Updated: Jun 18
As a branding agency, I sometimes find myself in tough situations with arrogant clients who cause the creative process to turn heated and personal. Some of the clients are big companies or huge authorities in their space, so it’s easy to get intimidated.
I've also "gone to war" with my business partners, vendors, contractors, and occasionally an employee. At the moment, I felt justified in my actions, but I always end up the loser because I feel terrible for things I've said and done.
In 2014 I committed myself to learn how to control my anger, God's way. My outlet becomes my blog, Daily Godpreneur.
See, God has taught me over the years to respond to conflict by serving, not by throwing more heat on the fire or by putting on the boxing gloves. And my highest level of service has become this blog and the courses I teach. Many of my teachings result from conflicts that I needed to solve by studying God's Word.
We Christian entrepreneurs have been given the ability to do things differently from our sinful selves. We want to get even; God wants us to give mercy. We want to get revenge. God wants us to forgive. But how can we do that if we aren't studying the way Jesus was able to handle conflict?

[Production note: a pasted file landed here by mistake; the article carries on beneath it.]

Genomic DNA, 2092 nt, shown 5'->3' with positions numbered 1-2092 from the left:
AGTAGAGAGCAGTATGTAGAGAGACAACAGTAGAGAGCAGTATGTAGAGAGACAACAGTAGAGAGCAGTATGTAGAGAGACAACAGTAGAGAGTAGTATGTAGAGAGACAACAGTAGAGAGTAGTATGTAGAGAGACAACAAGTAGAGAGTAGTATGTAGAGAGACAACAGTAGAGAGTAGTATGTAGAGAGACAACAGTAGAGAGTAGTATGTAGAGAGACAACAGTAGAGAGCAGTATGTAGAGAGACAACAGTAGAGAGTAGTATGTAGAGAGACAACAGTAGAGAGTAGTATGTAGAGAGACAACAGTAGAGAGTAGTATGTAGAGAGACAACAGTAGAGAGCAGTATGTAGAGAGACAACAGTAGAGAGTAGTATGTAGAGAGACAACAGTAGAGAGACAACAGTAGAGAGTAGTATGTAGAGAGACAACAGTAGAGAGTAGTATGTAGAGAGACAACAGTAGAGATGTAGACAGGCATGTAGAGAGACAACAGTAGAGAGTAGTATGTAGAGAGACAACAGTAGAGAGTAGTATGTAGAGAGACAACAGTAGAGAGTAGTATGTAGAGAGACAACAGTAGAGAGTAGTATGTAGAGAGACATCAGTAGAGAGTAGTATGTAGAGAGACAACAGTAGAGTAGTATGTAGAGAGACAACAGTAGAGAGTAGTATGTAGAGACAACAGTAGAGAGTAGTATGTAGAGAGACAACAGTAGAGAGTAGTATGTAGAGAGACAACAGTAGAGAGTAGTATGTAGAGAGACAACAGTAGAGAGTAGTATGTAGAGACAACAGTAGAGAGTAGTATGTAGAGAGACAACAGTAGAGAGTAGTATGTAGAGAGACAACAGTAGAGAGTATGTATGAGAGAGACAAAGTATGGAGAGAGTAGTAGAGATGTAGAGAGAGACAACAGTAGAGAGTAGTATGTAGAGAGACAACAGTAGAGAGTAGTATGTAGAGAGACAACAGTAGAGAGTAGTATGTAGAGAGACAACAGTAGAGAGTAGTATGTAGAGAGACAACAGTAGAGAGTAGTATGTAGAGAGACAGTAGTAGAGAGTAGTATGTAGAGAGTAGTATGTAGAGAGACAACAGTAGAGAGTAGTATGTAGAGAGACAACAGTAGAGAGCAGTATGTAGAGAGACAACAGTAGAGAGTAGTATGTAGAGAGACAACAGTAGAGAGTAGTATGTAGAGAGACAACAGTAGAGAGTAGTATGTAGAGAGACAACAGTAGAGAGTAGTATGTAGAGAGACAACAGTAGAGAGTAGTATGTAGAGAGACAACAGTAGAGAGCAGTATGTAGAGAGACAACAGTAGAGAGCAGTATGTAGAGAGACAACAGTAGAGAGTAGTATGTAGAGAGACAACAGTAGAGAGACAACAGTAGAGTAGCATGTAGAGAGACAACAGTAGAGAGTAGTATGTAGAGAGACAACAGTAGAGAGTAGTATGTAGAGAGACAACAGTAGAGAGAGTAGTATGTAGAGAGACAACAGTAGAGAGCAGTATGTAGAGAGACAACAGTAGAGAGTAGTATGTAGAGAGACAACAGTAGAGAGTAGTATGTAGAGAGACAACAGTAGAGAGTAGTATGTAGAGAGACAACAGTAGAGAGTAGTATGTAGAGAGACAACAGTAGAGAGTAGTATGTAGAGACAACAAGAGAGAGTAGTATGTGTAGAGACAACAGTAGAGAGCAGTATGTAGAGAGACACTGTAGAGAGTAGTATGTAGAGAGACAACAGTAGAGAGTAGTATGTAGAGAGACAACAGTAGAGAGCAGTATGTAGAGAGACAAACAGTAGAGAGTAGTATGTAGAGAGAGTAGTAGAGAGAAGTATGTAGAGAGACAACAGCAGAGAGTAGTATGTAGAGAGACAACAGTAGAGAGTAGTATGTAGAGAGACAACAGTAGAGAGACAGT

The Bible says:
But don’t just listen to God’s word. You must do what it says. Otherwise, you are only fooling yourselves. (James 1:22 NLT)
In my Daily Godpreneur Method, I teach that business and personal growth come from reading the word, sharing it, and applying the teaching to our own business lives.
First, you must always be able to see people through God's eyes and heart. You don't know if they are having marriage problems or financial issues, causing them to act in a way that seems irrational to you. Maybe the pressures of their business cause their thoughts to spin out of control. Maybe they don't have a relationship with God to outlet their own feelings.
Enter you and your ability to control yourself, and turn around and blog (journal) about it.
Let me share some blogs and courses I created because I conflicted, and blogging about it helped me through it and made me better because of it.